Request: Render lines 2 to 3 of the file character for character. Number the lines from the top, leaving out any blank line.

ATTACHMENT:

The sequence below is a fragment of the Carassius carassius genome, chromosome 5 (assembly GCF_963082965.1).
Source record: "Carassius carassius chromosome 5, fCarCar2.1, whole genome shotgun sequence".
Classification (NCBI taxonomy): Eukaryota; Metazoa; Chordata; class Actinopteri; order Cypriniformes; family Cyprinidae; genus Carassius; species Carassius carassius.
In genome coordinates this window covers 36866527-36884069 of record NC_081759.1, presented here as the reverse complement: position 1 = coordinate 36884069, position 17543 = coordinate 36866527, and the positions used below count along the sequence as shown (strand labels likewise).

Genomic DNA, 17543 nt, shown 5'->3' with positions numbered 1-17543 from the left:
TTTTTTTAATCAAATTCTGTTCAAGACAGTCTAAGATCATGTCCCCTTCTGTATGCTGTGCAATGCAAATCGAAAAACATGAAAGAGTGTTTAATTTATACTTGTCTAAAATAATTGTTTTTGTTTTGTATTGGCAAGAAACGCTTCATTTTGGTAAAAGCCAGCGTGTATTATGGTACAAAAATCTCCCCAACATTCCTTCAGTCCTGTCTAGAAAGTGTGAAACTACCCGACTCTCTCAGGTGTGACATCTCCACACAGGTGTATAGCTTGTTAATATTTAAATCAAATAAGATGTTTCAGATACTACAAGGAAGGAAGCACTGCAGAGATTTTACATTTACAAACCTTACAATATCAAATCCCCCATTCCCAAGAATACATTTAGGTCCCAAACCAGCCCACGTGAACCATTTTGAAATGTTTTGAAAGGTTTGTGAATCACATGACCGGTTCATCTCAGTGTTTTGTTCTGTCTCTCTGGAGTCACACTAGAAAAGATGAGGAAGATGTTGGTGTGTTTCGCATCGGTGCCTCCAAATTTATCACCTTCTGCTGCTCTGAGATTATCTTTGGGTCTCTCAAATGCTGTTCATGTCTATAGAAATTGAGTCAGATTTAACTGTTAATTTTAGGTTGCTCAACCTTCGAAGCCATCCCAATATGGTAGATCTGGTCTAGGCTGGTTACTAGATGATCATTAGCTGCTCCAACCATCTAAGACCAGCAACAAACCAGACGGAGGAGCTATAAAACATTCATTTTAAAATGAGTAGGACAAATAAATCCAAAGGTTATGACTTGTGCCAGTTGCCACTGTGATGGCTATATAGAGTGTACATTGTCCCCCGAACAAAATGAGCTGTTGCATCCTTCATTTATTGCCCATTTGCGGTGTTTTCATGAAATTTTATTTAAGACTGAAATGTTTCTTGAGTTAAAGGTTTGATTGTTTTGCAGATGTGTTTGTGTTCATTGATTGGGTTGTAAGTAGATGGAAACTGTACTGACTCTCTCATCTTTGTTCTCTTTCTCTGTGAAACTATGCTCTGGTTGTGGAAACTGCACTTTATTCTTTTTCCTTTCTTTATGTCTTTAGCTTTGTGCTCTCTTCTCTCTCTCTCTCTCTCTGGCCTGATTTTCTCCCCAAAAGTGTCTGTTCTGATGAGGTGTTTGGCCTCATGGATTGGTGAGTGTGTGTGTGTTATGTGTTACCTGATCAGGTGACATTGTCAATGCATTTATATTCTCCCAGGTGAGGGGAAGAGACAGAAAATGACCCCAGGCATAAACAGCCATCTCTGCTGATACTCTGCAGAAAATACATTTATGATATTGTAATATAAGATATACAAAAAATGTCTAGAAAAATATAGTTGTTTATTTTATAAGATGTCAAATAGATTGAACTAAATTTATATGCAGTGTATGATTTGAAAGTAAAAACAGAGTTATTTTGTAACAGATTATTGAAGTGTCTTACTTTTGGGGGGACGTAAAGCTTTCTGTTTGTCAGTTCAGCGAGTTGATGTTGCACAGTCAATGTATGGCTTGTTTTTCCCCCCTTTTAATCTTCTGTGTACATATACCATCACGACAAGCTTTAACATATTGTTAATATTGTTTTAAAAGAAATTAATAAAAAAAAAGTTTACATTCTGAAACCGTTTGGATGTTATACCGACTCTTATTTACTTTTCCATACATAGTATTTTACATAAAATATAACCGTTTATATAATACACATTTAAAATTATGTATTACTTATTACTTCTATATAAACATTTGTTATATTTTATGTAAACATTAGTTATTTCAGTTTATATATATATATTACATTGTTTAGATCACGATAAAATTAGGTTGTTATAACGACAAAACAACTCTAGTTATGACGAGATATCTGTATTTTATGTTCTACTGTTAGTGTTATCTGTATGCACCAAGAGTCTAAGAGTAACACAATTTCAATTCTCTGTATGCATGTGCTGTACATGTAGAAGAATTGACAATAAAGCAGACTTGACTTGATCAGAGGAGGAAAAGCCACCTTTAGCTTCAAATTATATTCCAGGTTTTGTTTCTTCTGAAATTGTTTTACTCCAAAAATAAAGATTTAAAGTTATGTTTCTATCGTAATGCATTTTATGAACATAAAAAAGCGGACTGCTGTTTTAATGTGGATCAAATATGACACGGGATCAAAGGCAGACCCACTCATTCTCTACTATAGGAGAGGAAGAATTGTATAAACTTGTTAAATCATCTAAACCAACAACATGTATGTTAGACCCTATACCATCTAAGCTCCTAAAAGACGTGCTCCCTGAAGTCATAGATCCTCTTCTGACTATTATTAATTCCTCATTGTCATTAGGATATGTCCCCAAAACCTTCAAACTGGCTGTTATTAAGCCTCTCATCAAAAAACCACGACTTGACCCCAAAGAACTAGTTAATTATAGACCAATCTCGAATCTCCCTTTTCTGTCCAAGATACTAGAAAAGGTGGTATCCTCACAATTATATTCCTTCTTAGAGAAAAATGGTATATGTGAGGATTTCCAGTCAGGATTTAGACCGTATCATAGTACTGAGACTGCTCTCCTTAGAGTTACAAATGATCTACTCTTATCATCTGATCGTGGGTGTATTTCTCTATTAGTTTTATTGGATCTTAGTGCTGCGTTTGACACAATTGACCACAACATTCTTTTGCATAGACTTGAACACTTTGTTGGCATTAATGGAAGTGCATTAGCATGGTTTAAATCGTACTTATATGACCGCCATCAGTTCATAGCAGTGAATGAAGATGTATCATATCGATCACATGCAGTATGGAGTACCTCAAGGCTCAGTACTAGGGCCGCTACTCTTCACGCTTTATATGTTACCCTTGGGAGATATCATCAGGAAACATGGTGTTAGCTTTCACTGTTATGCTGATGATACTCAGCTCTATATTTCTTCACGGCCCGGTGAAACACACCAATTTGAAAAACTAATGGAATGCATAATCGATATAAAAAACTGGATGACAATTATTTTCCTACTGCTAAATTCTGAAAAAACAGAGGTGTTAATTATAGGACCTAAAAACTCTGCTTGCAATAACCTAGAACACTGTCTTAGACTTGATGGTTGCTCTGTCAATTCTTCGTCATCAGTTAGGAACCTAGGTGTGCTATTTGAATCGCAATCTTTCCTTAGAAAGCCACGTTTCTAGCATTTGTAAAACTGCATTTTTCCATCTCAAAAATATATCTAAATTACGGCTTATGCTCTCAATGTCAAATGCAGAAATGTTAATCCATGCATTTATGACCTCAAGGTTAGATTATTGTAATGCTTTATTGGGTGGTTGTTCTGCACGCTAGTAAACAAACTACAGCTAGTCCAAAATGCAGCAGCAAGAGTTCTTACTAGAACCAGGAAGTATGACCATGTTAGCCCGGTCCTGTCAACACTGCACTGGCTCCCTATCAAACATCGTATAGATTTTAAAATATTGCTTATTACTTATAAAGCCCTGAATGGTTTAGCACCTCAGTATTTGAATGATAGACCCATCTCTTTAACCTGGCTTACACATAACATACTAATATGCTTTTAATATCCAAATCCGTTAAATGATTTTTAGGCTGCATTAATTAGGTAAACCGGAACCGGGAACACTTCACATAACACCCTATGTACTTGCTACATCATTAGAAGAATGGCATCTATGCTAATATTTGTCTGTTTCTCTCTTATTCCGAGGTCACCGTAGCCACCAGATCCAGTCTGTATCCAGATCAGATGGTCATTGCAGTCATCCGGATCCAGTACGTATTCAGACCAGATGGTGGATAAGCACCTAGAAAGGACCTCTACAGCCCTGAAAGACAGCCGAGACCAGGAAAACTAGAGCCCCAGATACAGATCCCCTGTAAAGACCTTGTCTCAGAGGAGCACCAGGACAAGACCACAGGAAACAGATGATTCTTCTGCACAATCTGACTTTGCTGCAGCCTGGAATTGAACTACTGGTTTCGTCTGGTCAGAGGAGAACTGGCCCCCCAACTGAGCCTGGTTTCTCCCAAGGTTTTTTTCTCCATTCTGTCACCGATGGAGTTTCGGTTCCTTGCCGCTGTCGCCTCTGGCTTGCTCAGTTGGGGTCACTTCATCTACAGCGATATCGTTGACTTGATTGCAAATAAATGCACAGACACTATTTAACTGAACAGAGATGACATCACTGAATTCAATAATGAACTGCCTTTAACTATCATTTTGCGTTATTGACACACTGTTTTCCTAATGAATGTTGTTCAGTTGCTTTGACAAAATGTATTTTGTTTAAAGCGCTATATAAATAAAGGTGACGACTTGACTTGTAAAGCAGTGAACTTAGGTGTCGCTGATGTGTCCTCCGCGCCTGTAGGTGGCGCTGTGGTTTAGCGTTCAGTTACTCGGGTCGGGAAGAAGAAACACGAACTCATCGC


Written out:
Source record: "Carassius carassius chromosome 5, fCarCar2.1, whole genome shotgun sequence".
Classification (NCBI taxonomy): Eukaryota; Metazoa; Chordata; class Actinopteri; order Cypriniformes; family Cyprinidae; genus Carassius; species Carassius carassius.